The Biodiversity of the Deemed Forests of the Gadoli and Manda Khal Fee Simple Estates

While battling to save the forests of the Gadoli and Manda Khal Fee Simple Estates, understanding the biodiversity of the area is equally important. The Gadoli and Manda Khal Wildlife Conservation Trust sponsored my BSc Forestry dissertation work for assessing the Species Richness of these forests as part of the H.N.B. Garhwal University, Srinagar, Uttarakhand forestry degree requirements.

The study investigated the Alpha Diversity of the forest areas of these estates as compared to the areas used for mixed agriculture and I found various interesting facts during this time.

The Alpha Diversity in Forests was 59 species while in Mixed Agriculture there were 41 species with the Beta Diversity being 78 species. 30 species were found only in Mixed Agiculture systems while 48 species were found only in the forest areas with 11 species common to both systems.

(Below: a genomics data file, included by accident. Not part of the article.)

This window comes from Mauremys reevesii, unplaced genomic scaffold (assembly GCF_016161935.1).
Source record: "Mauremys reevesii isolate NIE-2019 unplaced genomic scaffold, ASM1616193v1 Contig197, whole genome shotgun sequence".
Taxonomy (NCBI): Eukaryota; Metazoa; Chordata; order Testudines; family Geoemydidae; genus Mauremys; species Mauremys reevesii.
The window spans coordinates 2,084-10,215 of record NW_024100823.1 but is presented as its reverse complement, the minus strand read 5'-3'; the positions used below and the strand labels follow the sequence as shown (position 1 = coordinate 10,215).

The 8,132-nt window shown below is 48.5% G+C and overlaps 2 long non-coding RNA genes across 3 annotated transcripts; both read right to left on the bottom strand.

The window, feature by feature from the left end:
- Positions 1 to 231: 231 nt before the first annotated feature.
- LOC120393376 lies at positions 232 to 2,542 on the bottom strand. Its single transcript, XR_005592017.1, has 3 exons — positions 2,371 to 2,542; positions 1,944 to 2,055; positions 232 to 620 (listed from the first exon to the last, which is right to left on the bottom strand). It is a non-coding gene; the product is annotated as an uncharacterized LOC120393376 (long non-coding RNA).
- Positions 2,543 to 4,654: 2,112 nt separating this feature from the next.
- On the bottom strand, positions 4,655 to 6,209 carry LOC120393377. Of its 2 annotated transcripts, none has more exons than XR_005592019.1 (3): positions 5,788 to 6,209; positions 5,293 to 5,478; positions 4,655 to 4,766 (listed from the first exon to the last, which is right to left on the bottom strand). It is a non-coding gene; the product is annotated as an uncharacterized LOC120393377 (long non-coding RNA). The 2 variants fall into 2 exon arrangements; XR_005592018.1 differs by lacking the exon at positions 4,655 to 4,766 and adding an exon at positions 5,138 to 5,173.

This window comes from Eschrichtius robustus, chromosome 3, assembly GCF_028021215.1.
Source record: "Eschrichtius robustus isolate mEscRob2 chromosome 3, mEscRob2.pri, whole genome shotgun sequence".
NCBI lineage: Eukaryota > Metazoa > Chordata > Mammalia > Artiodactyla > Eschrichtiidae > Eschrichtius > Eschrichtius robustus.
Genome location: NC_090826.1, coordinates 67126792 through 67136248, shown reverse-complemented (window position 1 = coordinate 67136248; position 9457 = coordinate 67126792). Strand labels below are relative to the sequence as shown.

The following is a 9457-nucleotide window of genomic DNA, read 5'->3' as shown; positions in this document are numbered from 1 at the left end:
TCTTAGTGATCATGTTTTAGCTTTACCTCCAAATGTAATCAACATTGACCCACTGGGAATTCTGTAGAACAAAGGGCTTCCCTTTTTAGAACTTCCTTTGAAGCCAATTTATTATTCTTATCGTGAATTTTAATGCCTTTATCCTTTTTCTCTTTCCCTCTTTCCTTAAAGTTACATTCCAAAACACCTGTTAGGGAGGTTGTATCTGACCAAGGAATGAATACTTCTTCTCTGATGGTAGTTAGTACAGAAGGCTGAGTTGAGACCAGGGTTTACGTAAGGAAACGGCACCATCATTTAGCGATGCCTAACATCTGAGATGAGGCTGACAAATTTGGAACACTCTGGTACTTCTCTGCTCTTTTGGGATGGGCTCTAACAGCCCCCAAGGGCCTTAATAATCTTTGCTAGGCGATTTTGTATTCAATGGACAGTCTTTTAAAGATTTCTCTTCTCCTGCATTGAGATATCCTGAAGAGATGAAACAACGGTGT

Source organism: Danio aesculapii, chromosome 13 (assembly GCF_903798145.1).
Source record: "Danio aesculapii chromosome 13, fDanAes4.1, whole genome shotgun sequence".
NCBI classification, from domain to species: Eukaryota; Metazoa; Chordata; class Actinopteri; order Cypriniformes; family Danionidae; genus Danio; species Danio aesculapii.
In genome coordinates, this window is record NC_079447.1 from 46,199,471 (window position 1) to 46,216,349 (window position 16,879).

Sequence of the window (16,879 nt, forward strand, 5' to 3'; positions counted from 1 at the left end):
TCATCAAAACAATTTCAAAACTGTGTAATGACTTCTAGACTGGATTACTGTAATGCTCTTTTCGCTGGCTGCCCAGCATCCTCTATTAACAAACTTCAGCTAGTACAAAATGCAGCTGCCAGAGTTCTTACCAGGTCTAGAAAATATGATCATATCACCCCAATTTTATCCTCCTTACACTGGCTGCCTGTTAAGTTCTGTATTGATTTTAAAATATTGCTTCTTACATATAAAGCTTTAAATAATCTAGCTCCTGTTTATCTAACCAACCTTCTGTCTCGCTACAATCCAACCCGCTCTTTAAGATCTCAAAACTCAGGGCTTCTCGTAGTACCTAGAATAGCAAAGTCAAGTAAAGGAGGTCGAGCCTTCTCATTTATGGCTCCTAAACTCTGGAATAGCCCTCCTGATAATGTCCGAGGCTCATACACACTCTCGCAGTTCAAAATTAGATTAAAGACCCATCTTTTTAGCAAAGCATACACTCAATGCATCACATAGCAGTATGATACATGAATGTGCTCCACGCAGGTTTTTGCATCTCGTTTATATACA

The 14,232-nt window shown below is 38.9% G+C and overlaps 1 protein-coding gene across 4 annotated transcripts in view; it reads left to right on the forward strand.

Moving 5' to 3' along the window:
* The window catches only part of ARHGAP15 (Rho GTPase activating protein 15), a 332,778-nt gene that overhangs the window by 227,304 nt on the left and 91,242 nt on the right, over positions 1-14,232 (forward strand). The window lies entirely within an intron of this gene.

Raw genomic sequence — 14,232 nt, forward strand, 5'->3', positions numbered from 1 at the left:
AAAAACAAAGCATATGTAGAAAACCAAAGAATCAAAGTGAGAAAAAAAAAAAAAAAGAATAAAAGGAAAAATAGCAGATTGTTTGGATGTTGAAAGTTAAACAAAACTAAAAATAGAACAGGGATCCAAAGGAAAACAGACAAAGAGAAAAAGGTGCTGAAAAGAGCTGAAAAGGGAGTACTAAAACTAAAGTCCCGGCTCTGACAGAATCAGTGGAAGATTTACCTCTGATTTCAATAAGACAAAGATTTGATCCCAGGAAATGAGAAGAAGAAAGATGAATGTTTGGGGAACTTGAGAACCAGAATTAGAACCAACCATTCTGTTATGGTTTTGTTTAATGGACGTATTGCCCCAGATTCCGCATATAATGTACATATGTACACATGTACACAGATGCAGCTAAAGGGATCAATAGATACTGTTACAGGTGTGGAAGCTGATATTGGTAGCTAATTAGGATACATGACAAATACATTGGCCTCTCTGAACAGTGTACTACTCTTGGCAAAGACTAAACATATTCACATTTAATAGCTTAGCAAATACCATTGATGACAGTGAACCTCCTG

Plant diversity was the highest with a Species Richness of 42 species followed by birds with 24 species and insects with 20 species. 3 species of Mammals were recorded during the study. The study which was titled "Assessment of Species Richness of Forests (predominantly Oak) and Mixed Agriculture of the Gadoli and Manda Khal Fee Simple Estates in relation to Alpha and Beta Diversity" received a valuable scoring of 88.88% during it's University evaluations.

I continue building up the knowledge of the wildlife in these forests and as I pursue my MSc Forestry Degree from the Doon (PG) College of Agriculture Science and Technology in Dehra Dun I have been busy establishing a photo database of the wildlife found in the area.

Obviously as the work to save these forests from destruction continues a better understanding of it's biodiversity goes hand in hand and with a Baseline of 78 species already recorded and growing in numbers as I continue surveys here the importance of these forests in providing refuge to wildlife in the area gains prominence.